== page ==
Study: Women Are Less Attracted to Men Who Have Cats In Their Dating Profile Pics
Numerous strategies and tips exist for putting your best foot forward in an online dating profile. You should be seen with friends, enjoying the outdoors, and maybe in a snapshot with your beloved pooch. But if you’re a man seeking a woman, it might be inadvisable to post a picture of you and your cat.
That’s the conclusion of researchers at Colorado State University and Boise State University, who published their findings in the journal Animals. In two surveys, more than 1300 heterosexual women aged 18 to 24 were shown photos of two men, aged 20 and 21, who posed for photos with and without a cat in their arms. In a questionnaire, the women assessed the men on perceived attributes like personality, masculinity, femininity, and “dateability.”
Cradling a cat had a negative impact across the board. In the first survey, when one of the men was feline-free, 38 percent of 708 respondents said they were likely or very likely to be receptive to a casual dating dynamic. A serious relationship was on the table for 37 percent. But with the cat in the picture, those warm feelings dropped to just 33 percent. Women who responded they would never be interested rose from 9 percent after viewing non-cat images to 14 percent when a furry friend appeared.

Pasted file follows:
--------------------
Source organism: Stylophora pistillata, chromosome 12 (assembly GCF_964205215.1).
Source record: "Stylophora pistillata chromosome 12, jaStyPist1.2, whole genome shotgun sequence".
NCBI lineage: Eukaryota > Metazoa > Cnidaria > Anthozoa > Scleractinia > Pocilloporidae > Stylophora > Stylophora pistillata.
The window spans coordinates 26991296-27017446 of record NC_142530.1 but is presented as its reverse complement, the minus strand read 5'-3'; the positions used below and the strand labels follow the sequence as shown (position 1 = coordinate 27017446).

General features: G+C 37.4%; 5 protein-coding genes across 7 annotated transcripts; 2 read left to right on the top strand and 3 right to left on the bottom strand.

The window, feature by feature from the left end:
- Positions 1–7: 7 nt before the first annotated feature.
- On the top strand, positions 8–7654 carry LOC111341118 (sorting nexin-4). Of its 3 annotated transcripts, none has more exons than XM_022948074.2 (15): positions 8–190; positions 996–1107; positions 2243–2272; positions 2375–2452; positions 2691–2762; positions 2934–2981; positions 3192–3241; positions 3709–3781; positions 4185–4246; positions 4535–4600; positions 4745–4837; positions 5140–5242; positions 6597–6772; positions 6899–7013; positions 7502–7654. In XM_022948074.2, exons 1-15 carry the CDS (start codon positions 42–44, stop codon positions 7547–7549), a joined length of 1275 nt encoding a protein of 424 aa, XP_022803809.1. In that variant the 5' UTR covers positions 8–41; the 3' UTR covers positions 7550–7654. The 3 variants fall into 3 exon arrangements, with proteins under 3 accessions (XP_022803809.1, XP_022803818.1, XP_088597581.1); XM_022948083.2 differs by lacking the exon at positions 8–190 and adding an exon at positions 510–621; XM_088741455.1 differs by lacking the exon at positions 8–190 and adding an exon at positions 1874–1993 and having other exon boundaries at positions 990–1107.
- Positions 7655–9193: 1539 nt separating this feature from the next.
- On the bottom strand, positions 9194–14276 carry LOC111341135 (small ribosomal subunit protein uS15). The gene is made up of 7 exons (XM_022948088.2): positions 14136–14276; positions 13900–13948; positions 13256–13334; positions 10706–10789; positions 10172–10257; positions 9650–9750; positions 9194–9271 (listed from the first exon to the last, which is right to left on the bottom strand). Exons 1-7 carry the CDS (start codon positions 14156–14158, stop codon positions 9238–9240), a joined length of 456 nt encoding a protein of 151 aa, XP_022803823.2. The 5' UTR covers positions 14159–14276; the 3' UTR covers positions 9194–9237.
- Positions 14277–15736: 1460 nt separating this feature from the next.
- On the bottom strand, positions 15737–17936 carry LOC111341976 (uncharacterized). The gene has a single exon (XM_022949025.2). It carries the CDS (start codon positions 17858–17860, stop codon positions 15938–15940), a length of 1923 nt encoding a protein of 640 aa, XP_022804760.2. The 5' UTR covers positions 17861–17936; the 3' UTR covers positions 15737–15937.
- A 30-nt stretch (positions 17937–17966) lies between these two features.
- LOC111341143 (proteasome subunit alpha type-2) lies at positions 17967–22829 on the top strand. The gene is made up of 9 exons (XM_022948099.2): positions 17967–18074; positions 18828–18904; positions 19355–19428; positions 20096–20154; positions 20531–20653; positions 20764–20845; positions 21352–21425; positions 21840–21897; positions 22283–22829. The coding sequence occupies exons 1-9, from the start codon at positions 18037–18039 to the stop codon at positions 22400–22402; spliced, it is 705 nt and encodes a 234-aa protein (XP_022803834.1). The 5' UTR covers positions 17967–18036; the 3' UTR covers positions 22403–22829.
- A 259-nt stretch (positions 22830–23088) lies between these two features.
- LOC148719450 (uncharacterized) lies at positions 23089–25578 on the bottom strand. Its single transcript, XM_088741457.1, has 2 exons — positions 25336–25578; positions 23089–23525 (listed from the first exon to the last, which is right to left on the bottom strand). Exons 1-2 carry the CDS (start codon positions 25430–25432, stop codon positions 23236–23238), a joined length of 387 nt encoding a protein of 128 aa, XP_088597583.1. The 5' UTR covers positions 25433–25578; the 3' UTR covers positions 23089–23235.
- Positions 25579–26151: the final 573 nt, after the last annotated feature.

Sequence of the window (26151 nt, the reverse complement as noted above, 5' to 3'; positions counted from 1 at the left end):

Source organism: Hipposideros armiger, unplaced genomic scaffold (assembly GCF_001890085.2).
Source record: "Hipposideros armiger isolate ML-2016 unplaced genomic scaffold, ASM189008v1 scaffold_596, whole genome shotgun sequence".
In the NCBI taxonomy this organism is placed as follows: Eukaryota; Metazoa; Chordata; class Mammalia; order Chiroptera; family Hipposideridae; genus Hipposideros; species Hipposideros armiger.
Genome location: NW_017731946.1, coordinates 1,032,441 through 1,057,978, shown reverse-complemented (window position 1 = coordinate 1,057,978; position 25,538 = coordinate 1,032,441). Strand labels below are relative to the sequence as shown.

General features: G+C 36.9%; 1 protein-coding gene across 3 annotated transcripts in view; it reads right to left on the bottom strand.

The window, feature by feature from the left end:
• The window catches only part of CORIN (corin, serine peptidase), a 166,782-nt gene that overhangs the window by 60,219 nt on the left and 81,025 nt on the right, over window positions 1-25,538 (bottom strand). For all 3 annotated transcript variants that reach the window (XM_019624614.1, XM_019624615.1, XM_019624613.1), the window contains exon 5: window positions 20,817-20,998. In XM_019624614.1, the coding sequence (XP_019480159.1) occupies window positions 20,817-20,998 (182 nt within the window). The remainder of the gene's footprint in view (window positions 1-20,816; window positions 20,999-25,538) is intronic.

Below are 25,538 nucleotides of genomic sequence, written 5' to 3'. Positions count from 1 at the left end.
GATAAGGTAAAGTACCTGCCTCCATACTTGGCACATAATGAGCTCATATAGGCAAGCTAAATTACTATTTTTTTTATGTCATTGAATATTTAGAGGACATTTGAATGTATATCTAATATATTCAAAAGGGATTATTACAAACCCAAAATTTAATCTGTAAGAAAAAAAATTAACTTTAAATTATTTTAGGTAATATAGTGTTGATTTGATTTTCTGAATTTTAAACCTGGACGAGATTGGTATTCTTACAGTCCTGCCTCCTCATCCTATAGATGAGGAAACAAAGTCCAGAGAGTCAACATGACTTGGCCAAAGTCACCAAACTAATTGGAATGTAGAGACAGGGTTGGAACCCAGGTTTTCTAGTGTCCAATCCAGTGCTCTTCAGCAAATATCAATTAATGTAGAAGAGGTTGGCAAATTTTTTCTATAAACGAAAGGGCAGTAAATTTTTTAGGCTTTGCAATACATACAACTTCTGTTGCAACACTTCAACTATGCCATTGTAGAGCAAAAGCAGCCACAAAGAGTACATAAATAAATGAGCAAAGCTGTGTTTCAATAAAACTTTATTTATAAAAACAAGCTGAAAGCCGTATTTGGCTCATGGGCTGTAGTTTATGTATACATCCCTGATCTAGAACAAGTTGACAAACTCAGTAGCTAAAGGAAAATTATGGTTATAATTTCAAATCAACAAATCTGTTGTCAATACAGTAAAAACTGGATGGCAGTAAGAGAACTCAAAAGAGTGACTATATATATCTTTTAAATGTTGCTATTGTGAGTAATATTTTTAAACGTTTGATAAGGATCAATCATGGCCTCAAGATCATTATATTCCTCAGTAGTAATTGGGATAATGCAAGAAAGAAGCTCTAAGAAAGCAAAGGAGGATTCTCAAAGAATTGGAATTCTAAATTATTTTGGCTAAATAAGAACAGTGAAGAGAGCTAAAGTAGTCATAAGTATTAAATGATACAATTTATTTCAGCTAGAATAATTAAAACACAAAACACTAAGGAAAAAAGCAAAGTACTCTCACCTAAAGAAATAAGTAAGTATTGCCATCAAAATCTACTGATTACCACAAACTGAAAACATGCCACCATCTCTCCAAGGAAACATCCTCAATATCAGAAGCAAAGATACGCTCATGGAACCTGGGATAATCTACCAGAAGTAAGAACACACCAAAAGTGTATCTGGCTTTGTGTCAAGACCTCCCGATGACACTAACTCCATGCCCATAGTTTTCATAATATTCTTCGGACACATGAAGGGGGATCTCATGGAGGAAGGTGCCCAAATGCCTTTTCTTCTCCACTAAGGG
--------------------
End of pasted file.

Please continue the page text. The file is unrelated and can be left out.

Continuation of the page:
The man in the other survey fared no better, with 40 percent of 680 respondents uninterested in a date when he was alone compared to 45 percent when he was holding his pet. A serious relationship was a no-go for 41 percent of women, with the number rising to 45 percent when presented with the man and his cat.
Ultimately, the women found the photos of men with cats to signal the men were more neurotic, less masculine, and less desirable from a dating standpoint. But nearly half of respondents self-identified as dog lovers, which might indicate some pet biases are at work.
A photo of a man posing with cat, of course, does not exclude a love of dogs, nor does the absence of a pet indicate a preference for either cats or dogs. But the survey does seem to provide evidence that the very presence of a cat will lead to some unfavorable assumptions. If you've been unlucky in online love, it may not be you. It might be your fluffball.